What is a past employer legally allowed to disclose to a potential future employer other than verify that you were an employee?

Asked over 5 years ago - Stuart, FL

Are past employers in Florida allowed to disclose if you filed any claims or the reason for your termination? I know they can say if they would rehire you or not, but is there more that a past employer can legally disclose?

Attorney answers (3)

  1. Donna Marie Ballman

    Pro

    Contributor Level 11

    Answered . In general, employers in Florida are protected from a lawsuit if they give truthful information in references. Some employers only give neutral references, that is, dates of employment and job title. If a former employer says something deliberately false, such as telling a potential employer you were fired for theft, they may be liable for defamation of character. They can't legally give out medical information. And if they disclose that you filed with EEOC, as an example, they may have some liability for retaliation. I hope this helps!

  2. Stuart M. Address

    Pro

    Contributor Level 16

    Answered . A former employer in Florida may disclose almost anything about your work history to a prospective employer excluding protected information such as health data. However, if a former employer makes negative statements about you which are untrue, you may have a claim against the former employer for defamation.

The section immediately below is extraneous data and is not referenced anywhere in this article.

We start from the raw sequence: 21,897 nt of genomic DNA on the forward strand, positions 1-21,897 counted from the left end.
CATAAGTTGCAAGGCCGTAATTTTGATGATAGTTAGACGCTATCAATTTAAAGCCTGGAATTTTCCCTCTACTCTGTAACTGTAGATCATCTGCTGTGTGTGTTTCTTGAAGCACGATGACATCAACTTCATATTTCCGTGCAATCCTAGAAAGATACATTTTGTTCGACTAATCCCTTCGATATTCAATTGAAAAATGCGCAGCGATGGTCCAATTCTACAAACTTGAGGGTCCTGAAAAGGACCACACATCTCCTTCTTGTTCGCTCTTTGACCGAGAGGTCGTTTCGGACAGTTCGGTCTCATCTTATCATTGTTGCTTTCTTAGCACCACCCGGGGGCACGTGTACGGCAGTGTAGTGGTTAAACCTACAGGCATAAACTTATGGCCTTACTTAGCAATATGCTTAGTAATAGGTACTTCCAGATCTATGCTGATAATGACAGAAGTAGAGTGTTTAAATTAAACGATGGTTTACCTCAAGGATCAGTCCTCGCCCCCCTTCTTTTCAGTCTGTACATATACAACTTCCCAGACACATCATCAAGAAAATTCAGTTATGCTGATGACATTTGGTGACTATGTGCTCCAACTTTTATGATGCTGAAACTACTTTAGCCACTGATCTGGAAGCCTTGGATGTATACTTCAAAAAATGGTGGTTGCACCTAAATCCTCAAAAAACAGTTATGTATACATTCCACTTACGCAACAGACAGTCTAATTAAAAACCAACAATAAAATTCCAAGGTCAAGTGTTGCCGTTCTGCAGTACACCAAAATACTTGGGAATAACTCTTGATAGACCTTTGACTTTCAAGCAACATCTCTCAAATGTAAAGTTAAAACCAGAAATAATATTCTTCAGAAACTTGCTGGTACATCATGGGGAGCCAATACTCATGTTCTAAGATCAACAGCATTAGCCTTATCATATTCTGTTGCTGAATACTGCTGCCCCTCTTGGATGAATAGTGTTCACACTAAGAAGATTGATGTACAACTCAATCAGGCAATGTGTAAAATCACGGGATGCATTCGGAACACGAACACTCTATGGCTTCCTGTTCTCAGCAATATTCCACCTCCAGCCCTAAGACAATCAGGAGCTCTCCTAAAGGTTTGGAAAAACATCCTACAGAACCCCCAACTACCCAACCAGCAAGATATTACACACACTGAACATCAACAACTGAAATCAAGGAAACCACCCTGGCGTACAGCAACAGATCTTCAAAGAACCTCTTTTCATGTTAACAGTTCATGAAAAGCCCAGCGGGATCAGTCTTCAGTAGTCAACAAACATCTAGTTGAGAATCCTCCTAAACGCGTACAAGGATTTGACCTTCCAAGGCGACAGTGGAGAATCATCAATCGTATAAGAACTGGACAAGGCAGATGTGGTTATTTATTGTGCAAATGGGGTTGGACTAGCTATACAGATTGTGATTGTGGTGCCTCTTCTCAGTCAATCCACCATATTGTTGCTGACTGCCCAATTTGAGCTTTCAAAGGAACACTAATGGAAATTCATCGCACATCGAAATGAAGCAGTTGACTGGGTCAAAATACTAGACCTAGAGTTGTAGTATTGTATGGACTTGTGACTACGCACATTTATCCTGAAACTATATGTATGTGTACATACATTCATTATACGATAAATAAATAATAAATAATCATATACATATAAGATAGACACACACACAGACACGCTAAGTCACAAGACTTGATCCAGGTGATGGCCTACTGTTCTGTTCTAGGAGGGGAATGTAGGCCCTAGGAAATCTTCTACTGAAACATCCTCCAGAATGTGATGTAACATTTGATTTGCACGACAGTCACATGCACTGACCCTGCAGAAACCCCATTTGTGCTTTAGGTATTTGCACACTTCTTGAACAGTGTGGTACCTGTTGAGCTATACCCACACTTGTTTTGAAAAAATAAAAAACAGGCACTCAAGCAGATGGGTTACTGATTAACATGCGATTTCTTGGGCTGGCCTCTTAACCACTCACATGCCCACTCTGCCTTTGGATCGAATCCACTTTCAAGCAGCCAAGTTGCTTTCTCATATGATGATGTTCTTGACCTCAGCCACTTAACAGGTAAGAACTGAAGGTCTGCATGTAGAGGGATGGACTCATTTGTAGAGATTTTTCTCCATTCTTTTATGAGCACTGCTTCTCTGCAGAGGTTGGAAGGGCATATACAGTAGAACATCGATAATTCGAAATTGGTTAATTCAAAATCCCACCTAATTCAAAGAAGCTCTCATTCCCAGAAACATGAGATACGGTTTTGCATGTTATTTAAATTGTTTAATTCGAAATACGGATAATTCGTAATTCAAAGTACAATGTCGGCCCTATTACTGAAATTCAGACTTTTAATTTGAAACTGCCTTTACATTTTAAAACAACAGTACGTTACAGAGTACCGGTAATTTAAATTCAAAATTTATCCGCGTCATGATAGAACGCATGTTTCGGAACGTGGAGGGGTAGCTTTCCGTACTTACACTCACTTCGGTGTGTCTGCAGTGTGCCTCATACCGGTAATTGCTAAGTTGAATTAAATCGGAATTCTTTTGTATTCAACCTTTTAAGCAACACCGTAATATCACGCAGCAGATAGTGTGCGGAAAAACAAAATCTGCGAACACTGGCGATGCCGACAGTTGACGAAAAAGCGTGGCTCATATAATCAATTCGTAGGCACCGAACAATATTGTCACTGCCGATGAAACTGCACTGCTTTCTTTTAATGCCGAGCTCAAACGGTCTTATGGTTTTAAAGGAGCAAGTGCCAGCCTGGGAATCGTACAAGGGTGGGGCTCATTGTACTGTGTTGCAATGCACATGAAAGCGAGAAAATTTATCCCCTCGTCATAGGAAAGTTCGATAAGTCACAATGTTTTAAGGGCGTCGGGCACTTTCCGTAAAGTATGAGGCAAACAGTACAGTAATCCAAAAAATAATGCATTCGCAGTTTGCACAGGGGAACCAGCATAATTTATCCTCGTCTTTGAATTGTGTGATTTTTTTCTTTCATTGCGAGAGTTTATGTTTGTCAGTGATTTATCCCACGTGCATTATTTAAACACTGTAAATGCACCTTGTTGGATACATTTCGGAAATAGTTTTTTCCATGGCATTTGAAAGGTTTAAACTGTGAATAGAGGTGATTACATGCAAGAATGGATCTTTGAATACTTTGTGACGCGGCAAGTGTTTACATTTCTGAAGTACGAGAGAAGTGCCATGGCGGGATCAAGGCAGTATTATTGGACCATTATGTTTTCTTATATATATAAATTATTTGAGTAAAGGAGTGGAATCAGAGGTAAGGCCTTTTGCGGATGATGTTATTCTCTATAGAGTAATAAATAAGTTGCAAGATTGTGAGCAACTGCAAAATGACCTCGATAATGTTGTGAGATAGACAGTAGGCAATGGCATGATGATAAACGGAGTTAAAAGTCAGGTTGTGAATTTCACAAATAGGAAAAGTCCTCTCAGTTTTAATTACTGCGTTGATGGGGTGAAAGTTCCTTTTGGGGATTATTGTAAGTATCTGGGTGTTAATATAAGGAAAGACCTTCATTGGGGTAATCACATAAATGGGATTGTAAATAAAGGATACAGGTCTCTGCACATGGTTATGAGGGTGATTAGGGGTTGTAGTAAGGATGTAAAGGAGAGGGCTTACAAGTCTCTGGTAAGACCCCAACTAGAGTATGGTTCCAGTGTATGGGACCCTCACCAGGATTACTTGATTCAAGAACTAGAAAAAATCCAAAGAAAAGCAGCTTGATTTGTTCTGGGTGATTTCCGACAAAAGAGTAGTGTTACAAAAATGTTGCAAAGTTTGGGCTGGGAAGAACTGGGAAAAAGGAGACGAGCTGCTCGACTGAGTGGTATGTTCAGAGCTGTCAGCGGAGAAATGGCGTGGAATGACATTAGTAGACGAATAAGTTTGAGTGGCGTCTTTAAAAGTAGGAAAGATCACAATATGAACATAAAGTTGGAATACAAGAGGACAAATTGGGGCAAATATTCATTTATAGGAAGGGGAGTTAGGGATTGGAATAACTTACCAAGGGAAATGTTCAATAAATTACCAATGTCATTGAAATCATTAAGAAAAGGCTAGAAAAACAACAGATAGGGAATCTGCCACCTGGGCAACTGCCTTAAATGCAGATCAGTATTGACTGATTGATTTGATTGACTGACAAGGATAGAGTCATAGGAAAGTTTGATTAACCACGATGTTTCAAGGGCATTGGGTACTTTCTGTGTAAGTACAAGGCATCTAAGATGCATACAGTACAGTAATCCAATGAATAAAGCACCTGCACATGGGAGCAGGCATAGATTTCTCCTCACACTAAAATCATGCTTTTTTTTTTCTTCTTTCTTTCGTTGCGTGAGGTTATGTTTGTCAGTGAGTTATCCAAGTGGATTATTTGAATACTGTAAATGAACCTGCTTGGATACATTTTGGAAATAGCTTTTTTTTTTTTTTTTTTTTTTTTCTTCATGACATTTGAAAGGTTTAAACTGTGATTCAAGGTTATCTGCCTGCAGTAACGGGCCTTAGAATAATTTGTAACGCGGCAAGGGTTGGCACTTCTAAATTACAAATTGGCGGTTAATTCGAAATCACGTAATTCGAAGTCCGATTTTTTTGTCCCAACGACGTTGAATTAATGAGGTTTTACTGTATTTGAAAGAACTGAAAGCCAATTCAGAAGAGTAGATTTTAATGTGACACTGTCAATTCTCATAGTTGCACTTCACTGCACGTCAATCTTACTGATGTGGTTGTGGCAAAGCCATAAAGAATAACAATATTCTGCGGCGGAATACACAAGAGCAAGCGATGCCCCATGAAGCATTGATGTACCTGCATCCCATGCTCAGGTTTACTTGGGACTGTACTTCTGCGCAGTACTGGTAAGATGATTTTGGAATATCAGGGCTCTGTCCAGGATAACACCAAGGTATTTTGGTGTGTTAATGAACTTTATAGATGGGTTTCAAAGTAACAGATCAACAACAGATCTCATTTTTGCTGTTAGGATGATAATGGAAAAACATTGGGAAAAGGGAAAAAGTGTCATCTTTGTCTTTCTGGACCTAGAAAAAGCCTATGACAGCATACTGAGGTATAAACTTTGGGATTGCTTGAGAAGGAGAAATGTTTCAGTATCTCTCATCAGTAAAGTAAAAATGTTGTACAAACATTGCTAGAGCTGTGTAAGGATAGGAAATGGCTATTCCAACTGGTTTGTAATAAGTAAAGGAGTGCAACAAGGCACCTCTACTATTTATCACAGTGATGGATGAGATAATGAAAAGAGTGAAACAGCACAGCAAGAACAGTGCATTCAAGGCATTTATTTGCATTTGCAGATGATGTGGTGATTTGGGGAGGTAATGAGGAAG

Absent some agreement with the former employer, they may disclose all truthful information and opinion. Whether the disclosure rises to the level of defamation will depend on the specific information disclosed.

  3. L. Maxwell Taylor

    Contributor Level 20

    Answered . Unless you have some agreement with them about what they will or will not say, I know of no principle of law that prevents them from telling the the prospective employer the truth about why you were terminated, whether they were satisfied with your performance, and the like. They shouldn't be talking about things like your health information or worker's compensation, but the usual rule is that other information about your performance as an employee is fair game.

    Don't take the above as legal advice, though, because I'm not a Florida lawyer. A Florida lawyer will know more than I do about Florida law and may have something different to say. What I wrote above is just information based on general principles of law which is intended to educate. If you need legal advice, please consult a lawyer who holds Florida licensure. That's not me.

    Good luck.

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